When I woke up (always a good thing!) and discovered there were no scribes serenading me at my window and I still had insufficient follicular coverage, it looked as though launch day would indeed be just another day. I tried to maintain my equanimity as I proceeded to do all the things I usually do: take my dog out for her walk, eat breakfast, shower, dress, get to work.
But I found as I sat on the bus heading for downtown that I was . . . well, excited. I mean, it took years of hard work to reach this moment and I wanted to "feel" it as much as possible. Even if it felt like another day, it wasn't, and I wanted to make it special. When I opened my e-mail, I found a happy launch day e-mail from my lovely publicist Lisa at Ballantine, which was very cheering.
After lunch, my partner Erik and I went to peruse a few local bookstores and there it was! It's truly an amazing feeling to walk into a bookstore (we actually went to three) and find your book there. The store personnel were all quite friendly when I approached them and let me autograph the copies. Then my brother called from Boston, where he was staying for a few days, and told me he called the local Borders to reserve a copy of the book. When the staff person said he had one copy and asked under what name my brother wanted it reserved, my brother said, "Gortner; my brother wrote it." The staff person then told him they'd had 10 or 12 copies in stock and had sold all but one out by that morning. "We need to order more," he added. "It's popular."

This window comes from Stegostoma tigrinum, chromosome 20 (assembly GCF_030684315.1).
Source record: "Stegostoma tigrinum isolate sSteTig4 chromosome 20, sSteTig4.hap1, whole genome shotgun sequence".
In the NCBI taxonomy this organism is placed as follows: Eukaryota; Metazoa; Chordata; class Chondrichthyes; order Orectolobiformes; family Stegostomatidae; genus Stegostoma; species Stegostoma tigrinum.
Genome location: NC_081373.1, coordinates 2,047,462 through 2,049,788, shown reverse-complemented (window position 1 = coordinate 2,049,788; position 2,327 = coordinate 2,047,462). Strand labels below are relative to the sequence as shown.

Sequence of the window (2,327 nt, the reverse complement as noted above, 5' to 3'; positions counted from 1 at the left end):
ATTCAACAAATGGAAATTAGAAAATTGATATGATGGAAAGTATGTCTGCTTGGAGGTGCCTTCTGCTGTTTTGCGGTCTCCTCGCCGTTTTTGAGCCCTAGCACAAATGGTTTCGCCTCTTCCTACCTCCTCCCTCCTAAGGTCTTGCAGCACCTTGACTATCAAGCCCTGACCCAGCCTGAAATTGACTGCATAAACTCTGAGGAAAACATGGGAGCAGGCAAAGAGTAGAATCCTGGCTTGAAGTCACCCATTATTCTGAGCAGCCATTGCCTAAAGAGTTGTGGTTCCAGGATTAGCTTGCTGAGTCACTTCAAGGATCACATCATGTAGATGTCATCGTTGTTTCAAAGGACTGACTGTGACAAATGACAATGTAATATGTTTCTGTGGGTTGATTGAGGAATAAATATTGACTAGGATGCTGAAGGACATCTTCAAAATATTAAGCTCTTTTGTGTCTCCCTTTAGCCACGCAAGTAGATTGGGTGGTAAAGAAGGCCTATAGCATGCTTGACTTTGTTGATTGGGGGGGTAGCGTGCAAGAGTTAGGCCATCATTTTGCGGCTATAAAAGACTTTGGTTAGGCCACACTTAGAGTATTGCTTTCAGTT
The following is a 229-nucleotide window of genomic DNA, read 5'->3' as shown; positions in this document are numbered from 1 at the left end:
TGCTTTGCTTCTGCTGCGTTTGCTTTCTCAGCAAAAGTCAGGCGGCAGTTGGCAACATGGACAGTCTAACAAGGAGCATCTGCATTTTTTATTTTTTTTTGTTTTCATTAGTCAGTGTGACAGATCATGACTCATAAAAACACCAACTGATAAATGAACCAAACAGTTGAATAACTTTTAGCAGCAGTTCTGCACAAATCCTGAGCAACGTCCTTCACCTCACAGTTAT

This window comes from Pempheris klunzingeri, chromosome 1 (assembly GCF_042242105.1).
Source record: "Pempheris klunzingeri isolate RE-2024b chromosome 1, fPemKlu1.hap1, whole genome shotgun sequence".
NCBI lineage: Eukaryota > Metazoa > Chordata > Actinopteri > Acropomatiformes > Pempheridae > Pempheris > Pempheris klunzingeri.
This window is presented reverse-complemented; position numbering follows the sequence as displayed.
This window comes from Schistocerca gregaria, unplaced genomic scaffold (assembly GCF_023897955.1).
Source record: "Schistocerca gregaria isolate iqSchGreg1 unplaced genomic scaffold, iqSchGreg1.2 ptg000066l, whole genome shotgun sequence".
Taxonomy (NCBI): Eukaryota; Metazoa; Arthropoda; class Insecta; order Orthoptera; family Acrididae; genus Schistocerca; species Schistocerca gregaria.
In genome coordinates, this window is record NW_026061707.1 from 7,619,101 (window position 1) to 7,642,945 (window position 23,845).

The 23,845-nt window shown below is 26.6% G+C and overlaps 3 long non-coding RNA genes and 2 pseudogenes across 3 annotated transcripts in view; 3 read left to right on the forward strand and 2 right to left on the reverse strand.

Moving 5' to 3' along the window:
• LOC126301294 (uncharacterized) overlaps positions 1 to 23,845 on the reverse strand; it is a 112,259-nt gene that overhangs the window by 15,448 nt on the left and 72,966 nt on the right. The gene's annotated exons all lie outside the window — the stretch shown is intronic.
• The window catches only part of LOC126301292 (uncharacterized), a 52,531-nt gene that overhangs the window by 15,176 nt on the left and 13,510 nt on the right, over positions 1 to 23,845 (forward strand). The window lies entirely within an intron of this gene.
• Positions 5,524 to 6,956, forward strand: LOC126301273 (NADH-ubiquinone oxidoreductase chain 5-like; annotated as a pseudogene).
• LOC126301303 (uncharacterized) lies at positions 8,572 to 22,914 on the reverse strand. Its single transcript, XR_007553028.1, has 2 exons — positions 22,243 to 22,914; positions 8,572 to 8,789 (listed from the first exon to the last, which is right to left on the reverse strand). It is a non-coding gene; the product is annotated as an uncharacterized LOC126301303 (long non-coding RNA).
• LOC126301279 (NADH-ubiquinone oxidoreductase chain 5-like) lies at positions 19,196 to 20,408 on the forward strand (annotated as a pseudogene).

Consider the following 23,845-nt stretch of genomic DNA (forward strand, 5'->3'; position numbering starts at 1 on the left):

Suddenly, it felt like a very good day, indeed. It might just have been that one store; it might be a fluke, and hey, it's just 10 or 12 copies - but it's what every writer wants to hear on launch day. That wierd anxiety I'd been carrying with me dissipated. I realized that like everything else in life that is fleeting, I needed to savor this moment. For no matter how well or badly I do as a writer, one thing is for certain:
A day like this never comes again. Like your first love, you only get one first launch day.